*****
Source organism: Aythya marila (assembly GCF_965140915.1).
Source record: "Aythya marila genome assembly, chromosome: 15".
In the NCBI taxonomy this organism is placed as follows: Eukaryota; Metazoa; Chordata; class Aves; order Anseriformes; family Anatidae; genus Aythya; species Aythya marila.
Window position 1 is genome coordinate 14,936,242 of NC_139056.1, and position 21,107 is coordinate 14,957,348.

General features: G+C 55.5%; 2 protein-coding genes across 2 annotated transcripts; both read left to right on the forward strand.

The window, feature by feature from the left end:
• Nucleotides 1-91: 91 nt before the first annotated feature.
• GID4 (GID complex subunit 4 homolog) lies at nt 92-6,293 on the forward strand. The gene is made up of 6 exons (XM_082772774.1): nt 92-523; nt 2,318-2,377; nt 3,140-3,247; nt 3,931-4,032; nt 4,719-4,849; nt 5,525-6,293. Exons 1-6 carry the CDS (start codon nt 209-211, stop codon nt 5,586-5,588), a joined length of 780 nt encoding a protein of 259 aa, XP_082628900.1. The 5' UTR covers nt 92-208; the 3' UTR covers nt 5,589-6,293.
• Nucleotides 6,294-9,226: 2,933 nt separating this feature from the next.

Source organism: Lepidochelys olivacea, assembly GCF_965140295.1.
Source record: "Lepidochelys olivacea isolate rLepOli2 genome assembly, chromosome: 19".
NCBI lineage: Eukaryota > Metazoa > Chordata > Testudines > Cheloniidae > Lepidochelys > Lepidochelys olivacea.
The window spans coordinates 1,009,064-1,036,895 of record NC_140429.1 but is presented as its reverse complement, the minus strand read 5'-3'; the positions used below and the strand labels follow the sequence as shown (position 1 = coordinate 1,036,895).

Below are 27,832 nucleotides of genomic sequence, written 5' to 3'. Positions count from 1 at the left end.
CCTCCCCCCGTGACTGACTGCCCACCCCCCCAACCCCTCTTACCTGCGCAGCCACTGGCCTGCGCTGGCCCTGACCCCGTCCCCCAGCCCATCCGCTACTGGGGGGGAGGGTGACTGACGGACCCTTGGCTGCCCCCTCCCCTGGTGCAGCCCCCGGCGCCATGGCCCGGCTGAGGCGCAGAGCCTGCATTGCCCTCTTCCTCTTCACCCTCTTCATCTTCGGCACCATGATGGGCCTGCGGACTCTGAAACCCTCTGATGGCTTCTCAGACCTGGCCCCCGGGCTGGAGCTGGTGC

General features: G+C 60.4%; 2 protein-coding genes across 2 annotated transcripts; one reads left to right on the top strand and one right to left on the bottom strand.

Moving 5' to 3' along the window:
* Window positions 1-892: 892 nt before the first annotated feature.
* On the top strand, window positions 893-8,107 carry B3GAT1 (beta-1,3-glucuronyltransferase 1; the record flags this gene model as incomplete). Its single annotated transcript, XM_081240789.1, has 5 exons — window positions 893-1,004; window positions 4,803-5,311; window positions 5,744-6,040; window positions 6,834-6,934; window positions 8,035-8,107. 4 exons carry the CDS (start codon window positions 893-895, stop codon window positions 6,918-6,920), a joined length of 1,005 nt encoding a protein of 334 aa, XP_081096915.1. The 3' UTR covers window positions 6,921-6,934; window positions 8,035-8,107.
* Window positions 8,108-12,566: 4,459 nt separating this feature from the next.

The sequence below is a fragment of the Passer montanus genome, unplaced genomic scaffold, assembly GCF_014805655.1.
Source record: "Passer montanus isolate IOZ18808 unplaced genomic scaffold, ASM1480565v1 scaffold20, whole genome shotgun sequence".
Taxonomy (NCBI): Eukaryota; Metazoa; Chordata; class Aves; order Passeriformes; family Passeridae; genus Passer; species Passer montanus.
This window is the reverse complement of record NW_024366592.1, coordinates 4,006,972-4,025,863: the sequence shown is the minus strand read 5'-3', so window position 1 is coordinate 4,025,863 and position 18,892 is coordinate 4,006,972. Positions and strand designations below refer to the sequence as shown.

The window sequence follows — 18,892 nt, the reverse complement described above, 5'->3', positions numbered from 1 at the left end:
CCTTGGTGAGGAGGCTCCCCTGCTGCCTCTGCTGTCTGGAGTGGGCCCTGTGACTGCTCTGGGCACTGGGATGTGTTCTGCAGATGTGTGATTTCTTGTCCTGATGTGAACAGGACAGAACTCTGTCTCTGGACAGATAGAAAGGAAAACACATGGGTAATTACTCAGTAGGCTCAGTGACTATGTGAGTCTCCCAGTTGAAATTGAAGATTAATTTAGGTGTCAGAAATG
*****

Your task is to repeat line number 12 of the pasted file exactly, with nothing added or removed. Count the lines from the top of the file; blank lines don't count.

NCBI lineage: Eukaryota > Metazoa > Chordata > Testudines > Cheloniidae > Lepidochelys > Lepidochelys olivacea.